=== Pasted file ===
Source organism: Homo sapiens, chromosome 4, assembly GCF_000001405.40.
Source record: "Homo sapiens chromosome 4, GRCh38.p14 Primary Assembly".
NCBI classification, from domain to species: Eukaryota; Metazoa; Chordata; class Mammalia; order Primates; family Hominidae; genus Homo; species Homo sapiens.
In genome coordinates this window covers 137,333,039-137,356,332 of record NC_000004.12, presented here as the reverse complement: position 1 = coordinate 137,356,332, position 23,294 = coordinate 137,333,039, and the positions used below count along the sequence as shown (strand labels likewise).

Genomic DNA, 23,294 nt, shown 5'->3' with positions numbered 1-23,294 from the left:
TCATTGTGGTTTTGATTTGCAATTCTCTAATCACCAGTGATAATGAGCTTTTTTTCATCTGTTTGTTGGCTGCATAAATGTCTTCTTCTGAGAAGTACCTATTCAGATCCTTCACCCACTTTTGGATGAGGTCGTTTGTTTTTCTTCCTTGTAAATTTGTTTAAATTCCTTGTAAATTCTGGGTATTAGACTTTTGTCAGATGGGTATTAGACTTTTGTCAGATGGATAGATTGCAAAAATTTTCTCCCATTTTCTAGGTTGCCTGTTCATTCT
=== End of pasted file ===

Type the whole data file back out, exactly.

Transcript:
Source organism: Homo sapiens, chromosome 4, assembly GCF_000001405.40.
Source record: "Homo sapiens chromosome 4, GRCh38.p14 Primary Assembly".
NCBI classification, from domain to species: Eukaryota; Metazoa; Chordata; class Mammalia; order Primates; family Hominidae; genus Homo; species Homo sapiens.
In genome coordinates this window covers 137,333,039-137,356,332 of record NC_000004.12, presented here as the reverse complement: position 1 = coordinate 137,356,332, position 23,294 = coordinate 137,333,039, and the positions used below count along the sequence as shown (strand labels likewise).

Genomic DNA, 23,294 nt, shown 5'->3' with positions numbered 1-23,294 from the left:
TCATTGTGGTTTTGATTTGCAATTCTCTAATCACCAGTGATAATGAGCTTTTTTTCATCTGTTTGTTGGCTGCATAAATGTCTTCTTCTGAGAAGTACCTATTCAGATCCTTCACCCACTTTTGGATGAGGTCGTTTGTTTTTCTTCCTTGTAAATTTGTTTAAATTCCTTGTAAATTCTGGGTATTAGACTTTTGTCAGATGGGTATTAGACTTTTGTCAGATGGATAGATTGCAAAAATTTTCTCCCATTTTCTAGGTTGCCTGTTCATTCT